sampling period ice coverage was greater than 90% and made
principally of firstyear ice, 210 km wide vast floes, 50 to
70 cm thick (Canadian Ice Service, Environment Canada,
http://iceglaces.ec.gc.ca/).
[
5] Dissipation rates of turbulent kinetic energy (in
Wkg
1
) were calculated as = (15/2)nhu
z
2
i, where n is
kinematic viscosity and u
z
is the microscale (cm) vertical
shear [e.g., Sundfjord et al., 2007; Martin et al., 2010;
Schafstall et al., 2010]. The latter is measured with an airfoil
shear probe SPM381 and pressure sensor mounted on a
looselytethered freefall vertical microstructure profiler
(VMP500) manufactured by Rockland Scientific Interna-
tional. The hisymbol represents 4m scale averaging with
instrumental noise removed prior to averaging. Such dissi-
pation measurements are generally accepted to be accurate
to within a factor of 2 [Oakey, 1982]. The VMP is also
equipped with SeaBird SBE3F and SBE4C sensors for
finescale (dm) TS measurements from which the density
r is calculated using the equation of state of seawater. The
VMP was deployed through the CCGS Amundsen moon
pool. Since the ship draft is 7.18 m, the top 10 m of profiles
are discarded from the analysis to avoid ship contamination.
1
Institut des Sciences de le Mer de Rimouski, Université du Québec
à Rimouski, Rimouski, Quebec, Canada.
2
De
´
partement de Physique, Universi de Sherbrooke, Sherbrooke,
Quebec, Canada.
3
De
´
partement de Biologie, Université Laval, Quebec, Quebec,
Canada.
4
Maurice Lamontagne Institute, Fisheries and Oceans Canada,
MontJoli, Quebec, Canada.
5
Centre Eau Terre Environnement, Quebec, Quebec, Canada.
Copyright 2011 by the American Geophysical Union.
00948276/11/2011GL047936
GEOPHYSICAL RESEARCH LETTERS, VOL. 38, L15602, doi:10.1029/2011GL047936, 2011
L15602 1of5
[6] The turbulent diffusivity of nitrate was calculated as
K = G/N
2
[Osborn, 1980], with G = 0.2, N
2
= (g/r)r
z
and
g =9.8m
2
s
1
[e.g., Sharples e t al.,2007;Rippeth et al.,
2009; Martin et al., 2010; Schafstall et al., 2010]. Note
that although this model for K was initially derived for shear
mixing it has proven adequate by Sundfjord et al. [2007,
Figure 12] in a similar icecovered coastal arctic environ-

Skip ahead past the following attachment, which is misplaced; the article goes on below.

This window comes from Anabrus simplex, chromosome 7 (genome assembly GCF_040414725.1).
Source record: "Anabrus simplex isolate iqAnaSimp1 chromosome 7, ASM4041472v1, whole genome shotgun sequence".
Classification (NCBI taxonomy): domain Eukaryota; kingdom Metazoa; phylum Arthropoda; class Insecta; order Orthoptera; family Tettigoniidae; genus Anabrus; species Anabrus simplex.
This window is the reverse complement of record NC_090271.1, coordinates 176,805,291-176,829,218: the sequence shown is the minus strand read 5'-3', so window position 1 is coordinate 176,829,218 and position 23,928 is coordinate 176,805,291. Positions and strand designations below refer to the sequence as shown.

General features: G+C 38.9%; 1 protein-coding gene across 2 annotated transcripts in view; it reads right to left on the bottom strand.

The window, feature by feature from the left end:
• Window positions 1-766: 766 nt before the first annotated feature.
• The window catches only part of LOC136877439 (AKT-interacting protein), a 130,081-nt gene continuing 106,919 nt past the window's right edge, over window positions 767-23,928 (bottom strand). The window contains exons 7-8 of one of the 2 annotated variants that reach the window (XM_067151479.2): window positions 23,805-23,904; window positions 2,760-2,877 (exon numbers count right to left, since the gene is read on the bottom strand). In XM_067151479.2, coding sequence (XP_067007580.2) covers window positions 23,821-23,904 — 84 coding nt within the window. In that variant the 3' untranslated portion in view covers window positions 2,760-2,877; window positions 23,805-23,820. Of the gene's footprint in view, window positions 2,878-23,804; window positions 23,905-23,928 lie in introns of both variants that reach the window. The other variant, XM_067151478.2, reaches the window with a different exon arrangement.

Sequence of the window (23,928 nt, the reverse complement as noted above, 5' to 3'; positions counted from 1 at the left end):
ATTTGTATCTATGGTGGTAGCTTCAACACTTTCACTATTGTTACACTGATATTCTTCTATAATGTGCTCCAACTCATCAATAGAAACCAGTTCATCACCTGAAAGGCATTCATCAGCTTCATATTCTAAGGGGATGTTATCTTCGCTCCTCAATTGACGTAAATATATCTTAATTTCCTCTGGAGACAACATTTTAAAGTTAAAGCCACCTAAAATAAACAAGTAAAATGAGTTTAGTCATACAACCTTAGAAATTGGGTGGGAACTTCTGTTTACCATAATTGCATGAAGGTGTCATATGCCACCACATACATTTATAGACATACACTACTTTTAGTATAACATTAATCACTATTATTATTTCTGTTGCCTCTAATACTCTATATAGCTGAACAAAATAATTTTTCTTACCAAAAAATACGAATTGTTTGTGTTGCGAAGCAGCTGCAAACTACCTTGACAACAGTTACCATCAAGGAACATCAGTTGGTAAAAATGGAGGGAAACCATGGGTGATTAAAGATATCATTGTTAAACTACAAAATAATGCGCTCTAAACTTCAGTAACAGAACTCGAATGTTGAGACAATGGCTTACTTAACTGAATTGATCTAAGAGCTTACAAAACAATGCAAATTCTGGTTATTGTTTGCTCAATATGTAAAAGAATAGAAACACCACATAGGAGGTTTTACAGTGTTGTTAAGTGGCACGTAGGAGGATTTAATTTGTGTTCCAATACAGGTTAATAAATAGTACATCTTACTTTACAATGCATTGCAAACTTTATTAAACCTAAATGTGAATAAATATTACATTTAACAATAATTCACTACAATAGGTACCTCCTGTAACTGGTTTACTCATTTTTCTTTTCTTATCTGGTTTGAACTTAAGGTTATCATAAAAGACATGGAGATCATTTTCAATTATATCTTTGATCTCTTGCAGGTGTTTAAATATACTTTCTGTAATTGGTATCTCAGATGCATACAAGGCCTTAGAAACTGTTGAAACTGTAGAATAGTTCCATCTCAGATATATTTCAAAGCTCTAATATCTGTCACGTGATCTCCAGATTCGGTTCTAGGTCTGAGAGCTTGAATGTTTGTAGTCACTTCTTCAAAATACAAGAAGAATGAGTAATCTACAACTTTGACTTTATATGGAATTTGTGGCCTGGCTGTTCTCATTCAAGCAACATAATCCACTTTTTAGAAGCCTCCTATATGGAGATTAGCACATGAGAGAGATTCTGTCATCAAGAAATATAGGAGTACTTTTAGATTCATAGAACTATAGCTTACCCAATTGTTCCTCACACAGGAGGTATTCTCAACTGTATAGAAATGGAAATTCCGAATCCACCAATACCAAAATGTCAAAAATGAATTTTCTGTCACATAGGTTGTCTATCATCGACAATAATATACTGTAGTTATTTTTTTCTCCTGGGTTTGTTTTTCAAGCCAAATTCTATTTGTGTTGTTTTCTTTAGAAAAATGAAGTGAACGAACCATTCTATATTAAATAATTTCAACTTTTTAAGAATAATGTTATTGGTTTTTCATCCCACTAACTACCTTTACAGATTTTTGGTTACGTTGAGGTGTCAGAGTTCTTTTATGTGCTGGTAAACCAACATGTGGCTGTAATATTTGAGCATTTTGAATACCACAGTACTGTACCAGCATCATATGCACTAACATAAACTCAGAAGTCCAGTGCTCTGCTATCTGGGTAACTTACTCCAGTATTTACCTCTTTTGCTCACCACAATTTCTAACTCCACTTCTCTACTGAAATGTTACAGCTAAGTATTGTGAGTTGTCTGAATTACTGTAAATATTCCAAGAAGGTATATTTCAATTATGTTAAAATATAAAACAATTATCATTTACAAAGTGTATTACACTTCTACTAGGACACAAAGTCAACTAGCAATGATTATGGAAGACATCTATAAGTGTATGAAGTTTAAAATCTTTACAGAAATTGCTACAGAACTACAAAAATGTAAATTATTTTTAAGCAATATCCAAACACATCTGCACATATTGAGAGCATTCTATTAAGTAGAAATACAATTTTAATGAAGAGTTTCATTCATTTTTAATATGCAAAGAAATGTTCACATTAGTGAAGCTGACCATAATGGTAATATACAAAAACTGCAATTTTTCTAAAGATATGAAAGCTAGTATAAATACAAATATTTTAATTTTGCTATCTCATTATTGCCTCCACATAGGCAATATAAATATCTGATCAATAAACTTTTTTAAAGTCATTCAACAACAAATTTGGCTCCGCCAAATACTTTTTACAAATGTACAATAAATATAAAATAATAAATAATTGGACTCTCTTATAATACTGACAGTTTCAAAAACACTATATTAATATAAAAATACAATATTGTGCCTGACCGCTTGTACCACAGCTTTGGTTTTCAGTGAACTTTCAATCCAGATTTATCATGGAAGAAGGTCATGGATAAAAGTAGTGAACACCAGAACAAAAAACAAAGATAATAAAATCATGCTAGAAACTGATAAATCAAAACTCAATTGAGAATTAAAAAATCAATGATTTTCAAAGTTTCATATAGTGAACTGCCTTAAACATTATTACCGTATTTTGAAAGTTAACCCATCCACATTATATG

ment (Barents Sea) where doublediffusion mixing may
have been present. Furthermore, the Kelley [1990] parame-
terization for double diffusion of salt applied to our CTD
data suggests that doublediffusion mixing was negligible in
the Amundsen Gulf during the sampling period (not shown).
[
7] Overall, 175 VMP profiles collected at 26 different
stations within the Amundsen Gulf were used in the analysis
(Figure 1). Generally, four consecutive VMP profiles were
collected at every station except for two where 55 and 24
profiles were collected. Sampling periods roughly spanned
the range of wind speed conditions occurring during the 5
week survey period presented here (Figure 2) with a slight
bias towards low wind conditions; the mean wind speed
during turbulence sampling was 80% of the mean occurring
during the entire survey.
[
8] Nitrate (NO
3
) concentrations N (in mmol m
3
) were
measured with a Satlantic Isus V3 nitrate sensor fixed under-
neath a rosette sampler. At some stations, bottle samples
were also collected and nitrate concentration determined
from la boratory an alyses as detailed by Tremblay et al.
[2008]. The Isus sensor measurements were then post
calibrated by linear regression against 151 samples from
12 stations. The calibration yielded a correlation coefficient
R = 0.91 and a standard error ±2.2 mmol m
3
(P. Guillot,
QuébecOcéan, personal communication, 2011), consistent
with the manufacturer accuracy specification of ±2 mmol m
3
.
The minimum concentration that could be detected with
this sensor is 0.5 mmol m
3
. The measurements were then
averaged into 4m bins matching the dissipation rate data.
Figure 3 shows a typical 4m scale calibrated profile com-
pared with bottled samples. Although the Isus sensor is
characterized by some systematic deviations relative to the
bottle profile, it captures satisfactorily well the position and
strength of the nitracline, which is essential for the analysis
presented here, with around 15% difference in its maximum
gradient and 10% difference in its position as defined by the
maximum gradient. Note also that very low concentrations
(<0.5 mmol m
3
) near the surface (1020 m, Figure 3) are
below the reliable detection capacity of the Isus sensor.
Overall, 71 nitrate profiles were grouped and averaged per
station, providing 26 nitrate profiles.
[
9] Profiles of vertical turbulent nitrate fluxes (in
mmol m
2
d
1
) were calculated by combining VMP and
nitrate observations through F = KN
z
× 86 400 s d
1
. Each
of the 175 K profiles was associated with the closest of the
26 nitrate profiles, providing 175 profiles of nitrate fluxes F.
[
10] Measurements were synthesized into averaged pro-
files considered to be representative of conditions prevailing